Hong Kong, China (population 7.4 million)
I visited the then British colony in 1996, a trip that was also to see me taking a slow boat to China and a fast one to then Portuguese Macau.
I travelled with my brother Ed and we had a fantastic time. Here are some of the highlights.
One of the world’s iconic harbours with a super-cheap ferries transporting passengers across a narrow strait of the South China Sea between the high rise of Hong Kong Island and yet more high rise of Tsim Sha Tsui on the Kowloon Peninsula.
Taking a ferry across both ways is a touristic must, not only for the spectacular views but also to sample the hustle and bustle of local commuting. For the touristic-hearted of you, it is possible to take a sailing junk across or motor around the harbour on a party boat. I sampled neither but plenty do.
Another ‘must do’ is to take one of the rickety double decker street cars that have been in operation on the HKI side for over a century. The tram routes used to skirt the water’s edge but are now far removed from the harbour front thanks to reclamation projects.
You can also take the ferry a little further to Lantau Island, home of a huge outdoor Buddha and a wonderful monastery.
The Buddha statue is 34 metres tall, weighs over 250 tons and was constructed in 1993 from 202 bronze pieces. You have to climb 268 steps to reach the statue though the site also features a small winding road for an easier ascent.
The Buddha’s right hand is raised, representing the removal of affliction, while the left rests open on his lap in a gesture of generosity. He faces north, which is unique among the great Buddha statues, as all others face south.
The Po Lin Monastery was completed in 1906 and is a fine example of a Buddhist monastery complex.
Taking the tram up HK’s highest hill is a must for stunning views of the Island and Chinese mainland. I did it by day and by night to get contrasting perspectives.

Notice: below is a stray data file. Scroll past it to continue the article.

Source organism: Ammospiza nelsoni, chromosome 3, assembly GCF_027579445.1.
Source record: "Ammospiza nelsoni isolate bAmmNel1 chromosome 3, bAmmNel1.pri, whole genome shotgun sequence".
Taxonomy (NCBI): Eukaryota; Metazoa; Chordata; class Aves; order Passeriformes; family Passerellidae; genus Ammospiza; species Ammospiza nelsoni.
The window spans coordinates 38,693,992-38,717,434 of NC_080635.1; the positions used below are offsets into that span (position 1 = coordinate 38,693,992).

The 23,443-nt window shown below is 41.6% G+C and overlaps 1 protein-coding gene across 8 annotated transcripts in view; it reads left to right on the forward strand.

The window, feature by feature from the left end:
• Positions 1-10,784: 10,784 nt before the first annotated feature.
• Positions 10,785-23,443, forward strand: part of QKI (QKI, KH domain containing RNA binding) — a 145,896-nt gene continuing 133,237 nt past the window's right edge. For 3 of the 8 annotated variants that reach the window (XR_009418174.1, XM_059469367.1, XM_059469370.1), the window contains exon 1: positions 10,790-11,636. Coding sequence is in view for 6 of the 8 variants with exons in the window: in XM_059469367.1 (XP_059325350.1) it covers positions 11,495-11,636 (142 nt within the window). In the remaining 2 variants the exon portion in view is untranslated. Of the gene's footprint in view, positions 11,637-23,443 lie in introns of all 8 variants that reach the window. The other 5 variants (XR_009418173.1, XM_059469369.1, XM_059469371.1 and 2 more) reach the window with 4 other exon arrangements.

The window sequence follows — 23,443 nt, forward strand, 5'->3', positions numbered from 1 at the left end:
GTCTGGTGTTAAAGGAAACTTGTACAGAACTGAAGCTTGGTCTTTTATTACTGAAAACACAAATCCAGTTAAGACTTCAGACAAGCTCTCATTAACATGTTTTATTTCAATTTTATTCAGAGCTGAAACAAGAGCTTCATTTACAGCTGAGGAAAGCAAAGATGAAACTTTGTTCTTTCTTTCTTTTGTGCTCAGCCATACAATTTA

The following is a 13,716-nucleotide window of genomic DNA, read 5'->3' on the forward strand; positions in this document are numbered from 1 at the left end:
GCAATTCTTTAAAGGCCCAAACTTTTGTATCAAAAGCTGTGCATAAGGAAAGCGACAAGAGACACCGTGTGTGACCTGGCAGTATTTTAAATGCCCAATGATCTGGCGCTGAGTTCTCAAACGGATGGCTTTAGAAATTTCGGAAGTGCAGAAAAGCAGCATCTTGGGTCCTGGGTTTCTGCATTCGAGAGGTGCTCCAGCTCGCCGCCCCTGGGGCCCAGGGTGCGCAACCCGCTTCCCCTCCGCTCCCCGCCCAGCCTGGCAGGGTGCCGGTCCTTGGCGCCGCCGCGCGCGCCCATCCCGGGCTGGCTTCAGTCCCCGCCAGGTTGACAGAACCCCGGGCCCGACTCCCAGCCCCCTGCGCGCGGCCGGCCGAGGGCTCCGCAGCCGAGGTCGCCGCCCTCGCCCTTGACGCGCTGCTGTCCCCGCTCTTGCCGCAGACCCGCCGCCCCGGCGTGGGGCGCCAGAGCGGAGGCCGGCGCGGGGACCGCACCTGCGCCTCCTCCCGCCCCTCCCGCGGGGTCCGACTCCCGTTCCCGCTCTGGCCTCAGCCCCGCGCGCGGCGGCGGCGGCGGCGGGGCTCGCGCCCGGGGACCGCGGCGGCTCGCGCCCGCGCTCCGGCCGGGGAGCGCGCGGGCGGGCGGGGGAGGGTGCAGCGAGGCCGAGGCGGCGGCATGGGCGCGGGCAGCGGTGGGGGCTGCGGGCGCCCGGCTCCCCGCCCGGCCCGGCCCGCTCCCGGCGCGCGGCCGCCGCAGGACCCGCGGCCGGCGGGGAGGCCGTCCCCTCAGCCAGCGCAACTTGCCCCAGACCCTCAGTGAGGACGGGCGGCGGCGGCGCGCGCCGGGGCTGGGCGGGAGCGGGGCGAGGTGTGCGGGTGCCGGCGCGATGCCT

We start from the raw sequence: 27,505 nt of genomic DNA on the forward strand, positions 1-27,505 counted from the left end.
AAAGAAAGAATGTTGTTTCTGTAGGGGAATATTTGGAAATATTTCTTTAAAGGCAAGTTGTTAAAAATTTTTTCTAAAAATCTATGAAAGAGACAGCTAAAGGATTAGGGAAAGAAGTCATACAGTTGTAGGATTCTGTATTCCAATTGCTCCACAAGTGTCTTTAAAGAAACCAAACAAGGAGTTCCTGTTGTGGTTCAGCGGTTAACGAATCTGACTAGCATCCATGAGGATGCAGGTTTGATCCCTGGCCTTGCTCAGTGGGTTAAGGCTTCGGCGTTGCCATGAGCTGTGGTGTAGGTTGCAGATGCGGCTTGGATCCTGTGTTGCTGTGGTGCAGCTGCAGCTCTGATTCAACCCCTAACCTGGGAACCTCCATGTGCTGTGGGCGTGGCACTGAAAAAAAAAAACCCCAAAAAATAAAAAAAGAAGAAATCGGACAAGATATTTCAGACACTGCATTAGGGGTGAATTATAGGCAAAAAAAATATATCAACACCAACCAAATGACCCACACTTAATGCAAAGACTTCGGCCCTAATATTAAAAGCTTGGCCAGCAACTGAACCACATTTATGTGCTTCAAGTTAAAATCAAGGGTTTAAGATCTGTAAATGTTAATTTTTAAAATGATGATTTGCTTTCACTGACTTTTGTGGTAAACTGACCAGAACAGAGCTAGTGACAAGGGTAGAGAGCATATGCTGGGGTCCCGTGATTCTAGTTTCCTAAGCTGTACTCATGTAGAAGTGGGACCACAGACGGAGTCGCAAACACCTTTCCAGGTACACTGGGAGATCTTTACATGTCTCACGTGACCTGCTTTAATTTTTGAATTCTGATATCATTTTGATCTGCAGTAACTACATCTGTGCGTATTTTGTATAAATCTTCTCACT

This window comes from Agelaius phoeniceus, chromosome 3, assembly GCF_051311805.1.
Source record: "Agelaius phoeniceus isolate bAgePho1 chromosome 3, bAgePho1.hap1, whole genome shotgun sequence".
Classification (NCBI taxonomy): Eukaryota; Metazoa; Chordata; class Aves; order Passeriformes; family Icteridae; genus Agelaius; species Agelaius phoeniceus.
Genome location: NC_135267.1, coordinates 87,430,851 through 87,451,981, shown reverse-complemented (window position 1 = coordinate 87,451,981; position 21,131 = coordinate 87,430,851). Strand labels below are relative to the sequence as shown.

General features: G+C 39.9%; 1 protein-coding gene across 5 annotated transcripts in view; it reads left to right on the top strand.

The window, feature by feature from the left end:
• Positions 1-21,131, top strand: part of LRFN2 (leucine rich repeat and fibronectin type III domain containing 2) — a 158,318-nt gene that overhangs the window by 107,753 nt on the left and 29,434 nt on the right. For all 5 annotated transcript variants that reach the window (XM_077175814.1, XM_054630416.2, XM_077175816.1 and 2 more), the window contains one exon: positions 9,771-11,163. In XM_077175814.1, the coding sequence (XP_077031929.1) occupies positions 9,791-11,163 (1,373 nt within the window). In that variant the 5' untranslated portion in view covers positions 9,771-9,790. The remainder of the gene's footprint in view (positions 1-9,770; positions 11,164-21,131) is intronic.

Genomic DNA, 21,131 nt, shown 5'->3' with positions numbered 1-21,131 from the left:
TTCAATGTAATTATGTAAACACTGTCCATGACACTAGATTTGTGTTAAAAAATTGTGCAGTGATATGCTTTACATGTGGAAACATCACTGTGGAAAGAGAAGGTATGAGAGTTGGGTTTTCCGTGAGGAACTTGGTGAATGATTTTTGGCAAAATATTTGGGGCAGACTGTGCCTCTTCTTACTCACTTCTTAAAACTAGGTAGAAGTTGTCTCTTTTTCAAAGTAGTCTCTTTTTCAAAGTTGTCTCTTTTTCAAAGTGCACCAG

Kowloon & Mong Kok Bird Market
Kowloon is the slightly more manic side to Hong Kong. When we went it was home to cheaper accommodation than HKI with some pretty horrid looking hostels amongst them. Check out the so called Chungking House De Luxe Hotel!
It was the side from which we boarded our old clunker of a ship to Guangzhou and arrived back in much slicker fashion on the Canton-Kowloon Railway.
In the days before the spanking new airport on Lamma Island it was also the place where the aircraft seemed to float just a few feet above the buildings, reachable it appeared with a standard broomstick from a top floor window.
It was the area for marvellous street food, colourful markets and a fast pace.
The pick of the markets is at Mong Kok. It is here that you can pick up your lucky canary in its cage, purchase a talking parrot or cockatoo and stock up on food for your menagerie.
We watched in a mixture of awe and disgust as stall holders scooped large handfuls of writhing locusts into plastic bags, fodder for feathered friends.
Sha Tin Race Course
Less famous than Happy Valley, Sha Tin situated in the New Territories is the home of HK’s other flat racing venue.
Join thousands of excitable Chinese to bet a few yuan on your selections. The atmosphere as the horses enter the home strait is akin to a football match as the frenzied gamblers bay for their fancy to cross the finishing line ahead of all others.
The evening will be memorable even if, like me, you don’t win a bean.
Sha Tin is also home to the remarkable Temple of Ten Thousand Buddhas, so allow time to visit there too.
These are just a few highlights. HK is up there with any of the world’s great cities and you will never be at a loss for something to do.